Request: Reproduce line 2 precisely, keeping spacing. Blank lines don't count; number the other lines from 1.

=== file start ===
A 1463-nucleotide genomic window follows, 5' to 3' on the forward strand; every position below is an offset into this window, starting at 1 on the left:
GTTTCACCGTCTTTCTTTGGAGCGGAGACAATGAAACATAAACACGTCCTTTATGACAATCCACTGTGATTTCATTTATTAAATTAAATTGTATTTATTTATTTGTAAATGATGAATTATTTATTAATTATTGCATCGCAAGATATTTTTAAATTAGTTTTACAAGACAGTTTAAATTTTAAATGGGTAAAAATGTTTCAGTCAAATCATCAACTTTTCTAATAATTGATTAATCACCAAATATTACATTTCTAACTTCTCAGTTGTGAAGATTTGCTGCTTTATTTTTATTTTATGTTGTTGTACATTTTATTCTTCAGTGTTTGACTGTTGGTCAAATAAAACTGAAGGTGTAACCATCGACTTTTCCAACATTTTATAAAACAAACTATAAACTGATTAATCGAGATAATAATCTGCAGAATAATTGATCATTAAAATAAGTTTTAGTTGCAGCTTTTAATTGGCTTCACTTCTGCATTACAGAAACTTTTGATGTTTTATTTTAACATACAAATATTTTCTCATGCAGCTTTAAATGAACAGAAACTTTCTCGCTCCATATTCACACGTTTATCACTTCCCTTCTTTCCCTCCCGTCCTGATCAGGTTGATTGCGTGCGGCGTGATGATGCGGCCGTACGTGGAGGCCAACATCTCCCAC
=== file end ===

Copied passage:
GTTTCACCGTCTTTCTTTGGAGCGGAGACAATGAAACATAAACACGTCCTTTATGACAATCCACTGTGATTTCATTTATTAAATTAAATTGTATTTATTTATTTGTAAATGATGAATTATTTATTAATTATTGCATCGCAAGATATTTTTAAATTAGTTTTACAAGACAGTTTAAATTTTAAATGGGTAAAAATGTTTCAGTCAAATCATCAACTTTTCTAATAATTGATTAATCACCAAATATTACATTTCTAACTTCTCAGTTGTGAAGATTTGCTGCTTTATTTTTATTTTATGTTGTTGTACATTTTATTCTTCAGTGTTTGACTGTTGGTCAAATAAAACTGAAGGTGTAACCATCGACTTTTCCAACATTTTATAAAACAAACTATAAACTGATTAATCGAGATAATAATCTGCAGAATAATTGATCATTAAAATAAGTTTTAGTTGCAGCTTTTAATTGGCTTCACTTCTGCATTACAGAAACTTTTGATGTTTTATTTTAACATACAAATATTTTCTCATGCAGCTTTAAATGAACAGAAACTTTCTCGCTCCATATTCACACGTTTATCACTTCCCTTCTTTCCCTCCCGTCCTGATCAGGTTGATTGCGTGCGGCGTGATGATGCGGCCGTACGTGGAGGCCAACATCTCCCAC